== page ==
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Advice on NutraEval and Organic Acids Interpretation

Discussion in 'Diagnostic Guidelines and Laboratory Testing' started by BadgerGB7, Jul 6, 2017.

  1. BadgerGB7

    BadgerGB7

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    I have done the NutraEval 2 times and the Organic acids one time. I have not had someone analyze these tests in detail. I will post both results. My main concern is why is my NAC 0 in the Organic acids test. And my hippuric acid is very high too. I'm guessing it has nothing to do with GI pathogens, but with phase 2 liver detoxification (conjugation). My gluthathione was also low on the NutraEval I recently did.

    On the Organic Acids test I was taking Megaspore, but no probiotic with the NutraEval which is why I had a lot of malabsorption issues. I was only taking magnesium (50mg) and zinc picolinate (40mg) I need to figure out the nutrient that is causing my NAC to be 0 and high hippuric acid on all my tests.

    I've been doing from doctor-to-doctor wasting money and no doctor knows even functional medicine doctors. I'm confused and need some help. Any advice for me? Trying to find someone covered by insurance. Any other tests you would do to figure this out and any very experienced functional medicine or integrative medical doctors who you would recommend?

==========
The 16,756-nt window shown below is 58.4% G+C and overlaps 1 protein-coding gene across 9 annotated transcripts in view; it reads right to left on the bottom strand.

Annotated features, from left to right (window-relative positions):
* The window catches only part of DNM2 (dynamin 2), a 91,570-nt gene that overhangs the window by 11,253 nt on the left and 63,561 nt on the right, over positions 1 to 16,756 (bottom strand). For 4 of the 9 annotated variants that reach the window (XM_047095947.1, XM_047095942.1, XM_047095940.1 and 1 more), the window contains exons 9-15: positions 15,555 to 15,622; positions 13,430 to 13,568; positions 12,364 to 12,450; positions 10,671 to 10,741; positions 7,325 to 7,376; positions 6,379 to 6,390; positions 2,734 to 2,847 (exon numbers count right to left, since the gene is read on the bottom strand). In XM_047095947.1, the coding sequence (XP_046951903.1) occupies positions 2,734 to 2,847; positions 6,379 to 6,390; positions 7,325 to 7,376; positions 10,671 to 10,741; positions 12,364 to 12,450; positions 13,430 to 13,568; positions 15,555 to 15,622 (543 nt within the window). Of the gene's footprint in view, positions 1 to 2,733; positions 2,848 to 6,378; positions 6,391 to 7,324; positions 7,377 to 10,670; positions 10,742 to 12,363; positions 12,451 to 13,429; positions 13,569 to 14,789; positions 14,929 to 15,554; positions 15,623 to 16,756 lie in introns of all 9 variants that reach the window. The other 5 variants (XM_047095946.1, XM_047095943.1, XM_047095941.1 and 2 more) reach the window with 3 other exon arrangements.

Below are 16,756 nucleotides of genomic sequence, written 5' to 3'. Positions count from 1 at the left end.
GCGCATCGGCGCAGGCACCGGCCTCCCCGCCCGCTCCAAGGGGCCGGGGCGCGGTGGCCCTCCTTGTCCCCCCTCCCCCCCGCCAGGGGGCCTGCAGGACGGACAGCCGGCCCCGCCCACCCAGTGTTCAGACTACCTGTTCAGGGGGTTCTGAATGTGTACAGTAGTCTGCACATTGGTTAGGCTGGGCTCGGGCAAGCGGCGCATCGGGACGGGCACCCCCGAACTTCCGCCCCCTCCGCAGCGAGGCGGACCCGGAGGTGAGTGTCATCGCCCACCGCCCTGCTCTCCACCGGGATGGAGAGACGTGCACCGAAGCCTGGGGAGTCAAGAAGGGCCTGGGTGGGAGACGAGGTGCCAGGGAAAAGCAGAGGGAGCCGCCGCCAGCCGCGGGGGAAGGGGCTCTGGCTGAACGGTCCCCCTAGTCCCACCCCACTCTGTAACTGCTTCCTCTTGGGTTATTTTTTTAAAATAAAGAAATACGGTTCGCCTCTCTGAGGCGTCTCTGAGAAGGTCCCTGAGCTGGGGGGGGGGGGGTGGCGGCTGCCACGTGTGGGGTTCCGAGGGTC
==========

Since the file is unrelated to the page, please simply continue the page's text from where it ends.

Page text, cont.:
Why is my RBC magnesium normal but my magnesium need on page 5 is very high. I don't get it.
     

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  2. BadgerGB7

    BadgerGB7

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    I have found the NutraEval interpretation guide online but didn't notice anything too off.
     
  3. caledonia

    caledonia

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    What kinds of symptoms do you have? - I'm seeing possibilities in mood, gut, detoxification, and energy.